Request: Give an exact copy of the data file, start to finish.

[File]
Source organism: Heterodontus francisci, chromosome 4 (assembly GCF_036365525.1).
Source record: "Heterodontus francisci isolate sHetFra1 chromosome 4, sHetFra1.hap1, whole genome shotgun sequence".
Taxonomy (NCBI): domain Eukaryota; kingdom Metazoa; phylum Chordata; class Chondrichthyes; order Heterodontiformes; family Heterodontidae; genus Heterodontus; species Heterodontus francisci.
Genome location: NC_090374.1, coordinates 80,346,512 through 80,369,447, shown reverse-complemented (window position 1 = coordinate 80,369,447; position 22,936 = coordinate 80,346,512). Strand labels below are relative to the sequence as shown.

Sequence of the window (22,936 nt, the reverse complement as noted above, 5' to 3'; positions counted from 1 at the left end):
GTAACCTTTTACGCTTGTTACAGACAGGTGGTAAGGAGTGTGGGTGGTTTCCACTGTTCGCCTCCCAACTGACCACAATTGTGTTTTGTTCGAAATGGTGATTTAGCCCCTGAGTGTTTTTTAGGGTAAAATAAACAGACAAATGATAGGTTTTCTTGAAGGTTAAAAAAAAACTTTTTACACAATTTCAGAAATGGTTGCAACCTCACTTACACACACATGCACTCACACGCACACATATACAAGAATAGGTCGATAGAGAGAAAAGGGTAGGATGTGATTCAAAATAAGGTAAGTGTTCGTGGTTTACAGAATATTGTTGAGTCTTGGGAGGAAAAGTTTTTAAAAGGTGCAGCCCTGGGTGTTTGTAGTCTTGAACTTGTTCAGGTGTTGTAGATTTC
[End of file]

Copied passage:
Source organism: Heterodontus francisci, chromosome 4 (assembly GCF_036365525.1).
Source record: "Heterodontus francisci isolate sHetFra1 chromosome 4, sHetFra1.hap1, whole genome shotgun sequence".
Taxonomy (NCBI): domain Eukaryota; kingdom Metazoa; phylum Chordata; class Chondrichthyes; order Heterodontiformes; family Heterodontidae; genus Heterodontus; species Heterodontus francisci.
Genome location: NC_090374.1, coordinates 80,346,512 through 80,369,447, shown reverse-complemented (window position 1 = coordinate 80,369,447; position 22,936 = coordinate 80,346,512). Strand labels below are relative to the sequence as shown.

Sequence of the window (22,936 nt, the reverse complement as noted above, 5' to 3'; positions counted from 1 at the left end):
GTAACCTTTTACGCTTGTTACAGACAGGTGGTAAGGAGTGTGGGTGGTTTCCACTGTTCGCCTCCCAACTGACCACAATTGTGTTTTGTTCGAAATGGTGATTTAGCCCCTGAGTGTTTTTTAGGGTAAAATAAACAGACAAATGATAGGTTTTCTTGAAGGTTAAAAAAAAACTTTTTACACAATTTCAGAAATGGTTGCAACCTCACTTACACACACATGCACTCACACGCACACATATACAAGAATAGGTCGATAGAGAGAAAAGGGTAGGATGTGATTCAAAATAAGGTAAGTGTTCGTGGTTTACAGAATATTGTTGAGTCTTGGGAGGAAAAGTTTTTAAAAGGTGCAGCCCTGGGTGTTTGTAGTCTTGAACTTGTTCAGGTGTTGTAGATTTC